Gono’s New Policy Challenges MDC, Zanu PF

RESERVE Bank of Zimbabwe governor Gideon Gono this week dropped a brazen challenge to Zanu PF and the MDC formations currently involved in interparty talks by introducing a raft of new policy measures which appear unpalatable to the two main political parties.

The governor introduced measures which analysts say amounted to dollarising the economy through the back door while at the same time claiming a stake in the country’s power distribution matrix, whatever the outcome of talks.
Gono on Wednesday introduced measures to license selected wholesalers, retailers, fuel importers and fuels retailers to transact in foreign currency. He also re-affirmed the central bank’s commitment to continue with quasi-fiscal measures in the form of Bacossi to the people programme, the Medical and Health Sector Support Programme and the Medical and Health Profession Skills Retention Programme. The QFAs have been frowned upon by the opposition which has regarded these as fueling inflation and causing arbitrage in the economy.
On the other hand, the Zanu PF government has resisted attempts to dollarise the economy largely for the sake of protecting its nationalistic dogma.
Ordinarily one would have expected Gono to tread with caution on policy issues especially at this critical point in the talks when his adversary Morgan Tsvangirai is likely to be handed the reins to steer the economy. But notwithstanding the seemingly apparent pitfalls of introducing fresh policy, Gono this week chose to dare both parties in a business as usual approach.
So audacious was RBZ governor that in introducing the new measures, he invited the nation to steam ahead with him instead of  being bogged down by politicians from the MDC formations and Zanu PF whom  he implored to “use their  talents (of talking) wisely and for the benefit of every loyal  but suffering  subjects they are supposed to be representing”.
Gono’s impatience with politicians has resonated in his past policy statements with the last jab coming from his half term policy statement in July when he urged the parties to “conclude their ongoing strategic deliberations in a constructive manner which puts Zimbabwe first”.
This week, he raised the ante by suggesting that the politicians were “busy ignoring” key issues.  In the absence of crucial political intervention Gono has moved in to fill  the power vacuum and he chose to invite the public and not politicians to the crusade.
“We must do whatever it takes to improve our economy, boost productive capacity of our industries, our mines and agriculture.”
He added: “Let us get on with it — politicians will join us later when they have exhausted their talking talents.”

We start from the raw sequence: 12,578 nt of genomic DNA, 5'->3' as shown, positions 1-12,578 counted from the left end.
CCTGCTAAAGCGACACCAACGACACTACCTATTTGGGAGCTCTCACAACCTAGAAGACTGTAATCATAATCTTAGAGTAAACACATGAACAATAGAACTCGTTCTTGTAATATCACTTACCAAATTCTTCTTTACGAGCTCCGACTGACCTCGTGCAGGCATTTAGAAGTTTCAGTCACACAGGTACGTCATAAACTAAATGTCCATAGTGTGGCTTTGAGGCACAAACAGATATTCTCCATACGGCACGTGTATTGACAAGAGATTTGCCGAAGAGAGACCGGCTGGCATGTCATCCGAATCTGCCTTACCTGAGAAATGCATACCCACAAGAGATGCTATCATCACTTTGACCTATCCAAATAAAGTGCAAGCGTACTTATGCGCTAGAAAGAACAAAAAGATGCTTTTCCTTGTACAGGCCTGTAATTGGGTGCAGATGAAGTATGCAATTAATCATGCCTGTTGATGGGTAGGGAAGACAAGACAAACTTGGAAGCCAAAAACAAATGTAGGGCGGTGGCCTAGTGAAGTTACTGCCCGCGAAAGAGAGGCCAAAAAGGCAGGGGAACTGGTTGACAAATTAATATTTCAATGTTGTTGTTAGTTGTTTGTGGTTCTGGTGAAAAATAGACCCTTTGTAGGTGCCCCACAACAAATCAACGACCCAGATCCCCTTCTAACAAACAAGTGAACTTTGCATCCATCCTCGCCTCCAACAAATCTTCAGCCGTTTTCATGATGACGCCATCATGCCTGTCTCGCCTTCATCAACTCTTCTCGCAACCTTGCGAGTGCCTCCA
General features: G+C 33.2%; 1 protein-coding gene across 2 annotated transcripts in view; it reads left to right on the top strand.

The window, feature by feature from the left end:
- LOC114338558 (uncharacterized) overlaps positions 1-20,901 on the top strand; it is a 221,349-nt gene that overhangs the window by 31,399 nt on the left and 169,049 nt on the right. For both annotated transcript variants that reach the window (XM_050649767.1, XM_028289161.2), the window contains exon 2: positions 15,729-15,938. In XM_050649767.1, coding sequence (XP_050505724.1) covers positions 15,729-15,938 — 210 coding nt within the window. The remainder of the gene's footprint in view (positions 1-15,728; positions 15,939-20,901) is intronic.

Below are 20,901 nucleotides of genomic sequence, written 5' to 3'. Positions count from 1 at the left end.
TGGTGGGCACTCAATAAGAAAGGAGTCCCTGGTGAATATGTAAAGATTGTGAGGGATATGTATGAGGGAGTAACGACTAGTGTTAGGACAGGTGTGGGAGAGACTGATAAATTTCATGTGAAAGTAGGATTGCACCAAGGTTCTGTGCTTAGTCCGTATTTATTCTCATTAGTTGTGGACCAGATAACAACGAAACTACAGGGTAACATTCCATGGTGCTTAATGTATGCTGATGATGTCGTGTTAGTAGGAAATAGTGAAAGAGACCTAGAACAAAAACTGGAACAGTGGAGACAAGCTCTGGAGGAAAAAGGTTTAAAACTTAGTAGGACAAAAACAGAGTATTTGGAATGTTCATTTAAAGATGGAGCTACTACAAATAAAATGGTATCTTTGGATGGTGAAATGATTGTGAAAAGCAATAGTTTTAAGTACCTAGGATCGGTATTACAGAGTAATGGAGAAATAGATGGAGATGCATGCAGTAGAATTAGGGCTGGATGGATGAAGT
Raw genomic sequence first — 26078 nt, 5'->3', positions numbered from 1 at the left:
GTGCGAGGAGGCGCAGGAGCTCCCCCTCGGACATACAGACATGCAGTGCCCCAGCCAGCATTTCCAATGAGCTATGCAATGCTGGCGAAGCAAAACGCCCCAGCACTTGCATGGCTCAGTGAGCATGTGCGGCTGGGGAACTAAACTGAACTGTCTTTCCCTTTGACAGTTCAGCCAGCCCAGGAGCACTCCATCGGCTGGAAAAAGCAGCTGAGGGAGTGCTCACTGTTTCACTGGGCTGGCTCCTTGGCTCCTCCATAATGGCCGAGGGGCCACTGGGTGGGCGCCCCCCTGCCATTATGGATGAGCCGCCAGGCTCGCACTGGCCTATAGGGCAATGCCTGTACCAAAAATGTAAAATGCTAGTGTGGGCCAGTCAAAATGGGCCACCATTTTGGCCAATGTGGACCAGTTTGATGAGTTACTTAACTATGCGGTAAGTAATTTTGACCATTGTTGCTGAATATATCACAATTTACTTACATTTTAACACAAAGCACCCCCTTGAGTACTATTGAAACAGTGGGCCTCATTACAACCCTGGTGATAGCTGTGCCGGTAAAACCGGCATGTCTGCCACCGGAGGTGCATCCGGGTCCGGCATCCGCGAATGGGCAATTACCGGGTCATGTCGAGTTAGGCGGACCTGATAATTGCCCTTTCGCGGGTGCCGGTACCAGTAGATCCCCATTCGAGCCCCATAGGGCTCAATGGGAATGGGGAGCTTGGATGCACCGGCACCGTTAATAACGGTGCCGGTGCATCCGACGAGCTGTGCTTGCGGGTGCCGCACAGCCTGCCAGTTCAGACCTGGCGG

This is not the first time though that Gono has invited the nation to rally behind his projects.
What is of significance this time however is the timing of this latest call to arms. It is coming at a time when opposition supporters and their leaders — who have dismissed his turnaround plans as ineffectual — are looking to chart a new path for the economy by removing Gono from the pilot’s seat.
In Masvingo a week before the March presidential polls, MDC secretary-general Tendai Biti fired expletives at Gono whom he branded “the Taliban” and “Al Qaeda”. There has not been any public rebuttal of that statement by the party.
The challenge facing Gono — whose tenure expires in two months time — is what to do with his basket of plans and projects in the event that Tsvangirai comes into the fray to implement his party’s economic policies. There are two clear options; to cede control and allow a successor administration to tear down his power edifice or to stand firm to influence measures that would ensure that MDC plans fit into his template.
The first option entails that he leaves after supervising the dismembering of institutions he has constructed to support QFAs. At the moment he still holds the national cheque book and is sending a loud message that in the absence of parliament, he can take charge to determine policy and run government.
He has in past said he is ready to leave if told that his services are no longer desired. But over years the governor has built a strong power base which encompasses politicians from the political divide, security forces, the academia and private sector. Is he going to be tempted by this power base to hang on? — Own Correspondent.

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